An Indian Methodist minister who could read and write, was well schooled in the ways of the government and held a jaded view of the way whites had treated American Indians was the perfect match to put fire to the Mashpee revolt.
Declaration of Independence
Apess offered to assist the Mashpee if they wished, but only if they voted to accept him into their tribe to give him standing. The tribe accepted him.
Apess then helped the tribe shape its demands and drafted what amounted to a Mashpee declaration of independence. To the government, the tribe sent three resolutions:
Resolved, That we, as a tribe, will rule ourselves, and have the Constitution; for all men are born free and equal, says the Constitution of the country.
Resolved, That we will not permit any white man to come upon our plantation, to cut or carry off wood or hay, or any other article, without our permission, after the 1st of July next.
Resolved, That we will put said resolutions in force after that date, (July next,) with the penalty of binding and throwing them from the plantation, if they will not stay away without.
To Harvard, the tribe sent three additional resolutions:
That we will rule our own tribe and make choice of whom we please for our preacher.
That we will have our own meeting house, and place in the pulpit whom we please to preach to us.
That we will publish this to the world; if the above reasons and resolutions are not adhered to, and the Rev. Mr. Fish discharged.
The Mashpee Revolt Takes Shape
When July rolled around, the tribe put its plans into action. A neighbor named William Sampson approached tribal lands and loaded a cart with wood when Apess approached him with six others – Joseph, Jacob and Nicholas Pocknett, Aaron Keater, Charles D. Grasse and Abraham Jackson. They informed him he could not take any wood. Then they unloaded his cart and sent him home.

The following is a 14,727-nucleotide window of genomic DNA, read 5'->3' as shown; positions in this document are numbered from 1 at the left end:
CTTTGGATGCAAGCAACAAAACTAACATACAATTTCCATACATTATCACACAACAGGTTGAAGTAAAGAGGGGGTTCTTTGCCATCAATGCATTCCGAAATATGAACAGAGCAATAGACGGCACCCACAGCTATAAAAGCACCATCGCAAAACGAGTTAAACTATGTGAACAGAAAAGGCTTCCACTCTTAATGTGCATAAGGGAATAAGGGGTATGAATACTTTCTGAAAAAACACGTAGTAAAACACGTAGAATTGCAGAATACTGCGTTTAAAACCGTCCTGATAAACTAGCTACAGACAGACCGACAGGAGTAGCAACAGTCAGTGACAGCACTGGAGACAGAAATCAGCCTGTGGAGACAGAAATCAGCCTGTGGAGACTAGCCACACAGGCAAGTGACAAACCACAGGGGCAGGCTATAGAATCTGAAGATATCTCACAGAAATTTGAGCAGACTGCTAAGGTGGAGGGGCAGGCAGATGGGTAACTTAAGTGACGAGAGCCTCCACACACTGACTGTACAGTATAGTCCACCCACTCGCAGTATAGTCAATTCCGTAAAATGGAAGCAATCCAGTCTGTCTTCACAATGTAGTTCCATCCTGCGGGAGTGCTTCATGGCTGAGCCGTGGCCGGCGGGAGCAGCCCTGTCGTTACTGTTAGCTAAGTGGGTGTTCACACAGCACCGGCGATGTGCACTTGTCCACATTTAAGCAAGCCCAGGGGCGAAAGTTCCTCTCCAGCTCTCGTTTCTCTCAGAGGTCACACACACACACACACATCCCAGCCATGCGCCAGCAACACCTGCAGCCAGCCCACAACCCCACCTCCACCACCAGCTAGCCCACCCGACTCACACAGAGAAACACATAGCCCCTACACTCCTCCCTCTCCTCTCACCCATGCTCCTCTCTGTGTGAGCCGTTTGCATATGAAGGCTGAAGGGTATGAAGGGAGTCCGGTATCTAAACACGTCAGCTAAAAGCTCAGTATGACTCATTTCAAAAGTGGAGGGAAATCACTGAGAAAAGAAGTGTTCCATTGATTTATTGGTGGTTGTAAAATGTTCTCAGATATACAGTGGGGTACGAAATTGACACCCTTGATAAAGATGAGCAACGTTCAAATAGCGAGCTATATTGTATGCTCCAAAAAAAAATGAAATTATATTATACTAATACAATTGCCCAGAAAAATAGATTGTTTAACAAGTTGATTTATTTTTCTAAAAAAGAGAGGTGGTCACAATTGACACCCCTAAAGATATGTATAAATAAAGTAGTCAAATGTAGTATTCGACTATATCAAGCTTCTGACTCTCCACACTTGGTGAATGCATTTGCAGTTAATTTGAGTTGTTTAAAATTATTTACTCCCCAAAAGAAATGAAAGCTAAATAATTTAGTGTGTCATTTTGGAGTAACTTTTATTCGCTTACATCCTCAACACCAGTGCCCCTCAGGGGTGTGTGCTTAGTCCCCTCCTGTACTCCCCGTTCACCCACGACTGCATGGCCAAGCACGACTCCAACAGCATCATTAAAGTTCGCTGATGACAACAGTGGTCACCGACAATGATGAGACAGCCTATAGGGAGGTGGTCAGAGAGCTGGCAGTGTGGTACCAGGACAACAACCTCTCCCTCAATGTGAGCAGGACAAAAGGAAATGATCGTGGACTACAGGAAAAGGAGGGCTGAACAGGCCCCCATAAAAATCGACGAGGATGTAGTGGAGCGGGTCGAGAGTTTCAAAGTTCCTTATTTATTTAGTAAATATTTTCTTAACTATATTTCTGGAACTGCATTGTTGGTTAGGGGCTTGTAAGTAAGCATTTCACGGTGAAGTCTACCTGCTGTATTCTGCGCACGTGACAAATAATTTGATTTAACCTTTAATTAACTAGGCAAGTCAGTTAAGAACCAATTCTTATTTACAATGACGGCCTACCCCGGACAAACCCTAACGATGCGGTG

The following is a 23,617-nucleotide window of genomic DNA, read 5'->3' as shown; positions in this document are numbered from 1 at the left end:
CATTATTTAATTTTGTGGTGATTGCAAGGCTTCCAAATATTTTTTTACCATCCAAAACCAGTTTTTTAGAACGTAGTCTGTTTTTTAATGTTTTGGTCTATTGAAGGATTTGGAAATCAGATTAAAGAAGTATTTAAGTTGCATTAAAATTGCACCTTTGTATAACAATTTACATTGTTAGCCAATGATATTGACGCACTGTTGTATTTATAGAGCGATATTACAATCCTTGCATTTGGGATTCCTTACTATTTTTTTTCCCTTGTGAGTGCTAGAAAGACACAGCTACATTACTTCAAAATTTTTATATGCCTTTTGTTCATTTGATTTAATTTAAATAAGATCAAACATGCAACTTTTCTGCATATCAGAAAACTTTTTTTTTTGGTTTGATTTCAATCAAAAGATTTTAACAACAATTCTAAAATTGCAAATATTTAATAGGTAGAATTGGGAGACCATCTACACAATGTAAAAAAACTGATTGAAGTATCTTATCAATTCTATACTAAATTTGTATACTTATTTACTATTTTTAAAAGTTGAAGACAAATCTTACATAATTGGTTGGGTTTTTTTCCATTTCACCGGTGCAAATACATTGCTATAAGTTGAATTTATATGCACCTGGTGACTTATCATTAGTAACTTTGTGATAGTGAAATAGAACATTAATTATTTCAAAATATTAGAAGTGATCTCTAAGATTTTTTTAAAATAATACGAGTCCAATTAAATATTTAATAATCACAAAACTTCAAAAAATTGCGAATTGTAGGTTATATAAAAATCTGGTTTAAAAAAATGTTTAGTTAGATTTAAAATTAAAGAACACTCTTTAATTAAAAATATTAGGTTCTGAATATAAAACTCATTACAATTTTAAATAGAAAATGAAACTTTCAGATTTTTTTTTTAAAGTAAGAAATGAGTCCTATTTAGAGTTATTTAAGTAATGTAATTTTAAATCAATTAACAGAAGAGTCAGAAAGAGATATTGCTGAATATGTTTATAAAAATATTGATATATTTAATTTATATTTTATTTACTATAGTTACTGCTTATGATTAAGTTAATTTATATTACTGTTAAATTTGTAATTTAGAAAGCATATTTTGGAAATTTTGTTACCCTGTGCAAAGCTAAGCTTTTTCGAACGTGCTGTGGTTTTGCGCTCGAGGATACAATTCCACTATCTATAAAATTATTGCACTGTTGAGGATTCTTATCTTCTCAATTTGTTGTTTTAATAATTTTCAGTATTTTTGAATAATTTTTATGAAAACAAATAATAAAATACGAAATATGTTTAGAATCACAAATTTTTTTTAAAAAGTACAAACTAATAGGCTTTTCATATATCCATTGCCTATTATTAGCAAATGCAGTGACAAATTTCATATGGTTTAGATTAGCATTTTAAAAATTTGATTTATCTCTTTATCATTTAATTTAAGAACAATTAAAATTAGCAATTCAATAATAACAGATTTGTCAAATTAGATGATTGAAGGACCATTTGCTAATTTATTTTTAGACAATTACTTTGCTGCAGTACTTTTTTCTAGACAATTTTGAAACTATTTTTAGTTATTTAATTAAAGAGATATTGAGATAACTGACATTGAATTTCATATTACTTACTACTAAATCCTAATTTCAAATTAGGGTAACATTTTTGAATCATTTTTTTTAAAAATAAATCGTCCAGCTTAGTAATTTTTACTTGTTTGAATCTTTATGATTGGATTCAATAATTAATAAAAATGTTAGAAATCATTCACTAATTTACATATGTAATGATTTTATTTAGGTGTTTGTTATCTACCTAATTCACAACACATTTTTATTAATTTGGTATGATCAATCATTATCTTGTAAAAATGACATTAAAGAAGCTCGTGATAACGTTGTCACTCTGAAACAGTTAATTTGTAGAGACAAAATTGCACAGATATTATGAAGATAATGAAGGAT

News of the incident spread quickly. The tribe’s enemies characterized the Mashpee Revolt as a threat of violent uprising. The governor then sent a contingent of negotiators to Mashpee to meet with the Indians.
Apess explained their grievances. The governor’s men urged the Mashpees to have patience. They would present their case to the government. But then Apess and the six men who stopped the theft of wood were arrested and charged with riot, assault and trespass.
Apess was offended at the suggestion that he and the Mashpees would use violence against the government.
The plight of the Mashpee received a sympathetic airing in Massachusetts newspapers, and for a time it appeared real change was coming. The state did release some of its control over the Indian lands and returned self-governance to the tribe. But laws designed to protect Indian property from neighboring towns were rarely enforced.
Harvard remained steadfast in its support of Rev. Phineas Fish, and he continued preaching to the white congregation he had assembled.
As for Apess, he did a short stint in jail for his part in the protest. His sense of anger at the treatment of the Indians grew. In his account of the protest: Indian Nullification of the Unconstitutional Laws of Massachusetts, he wrote:
Many and many a red man has been butchered for a less wrong than the Mashpees complain of.
In 1836, Apess’ growing fervor for the Indian cause took center stage when he delivered a Eulogy of King Philip. In it, he praised the Indian leader, likening him to George Washington.
Apess’ personal demons, however, continued to plague him. His struggles with alcohol contributed to the breakup of his family and debts cost him his Massachusetts’ property. His frequent drunkenness cost him the support of his friends. By 1839 he had relocated to New York City, and he died there that year.
Images: Old Indian Meeting House By Swampyank at English Wikipedia, CC BY-SA 3.0, https://commons.wikimedia.org/w/index.php?curid=18002569. This story about the Mashpee revolt was updated in 2021.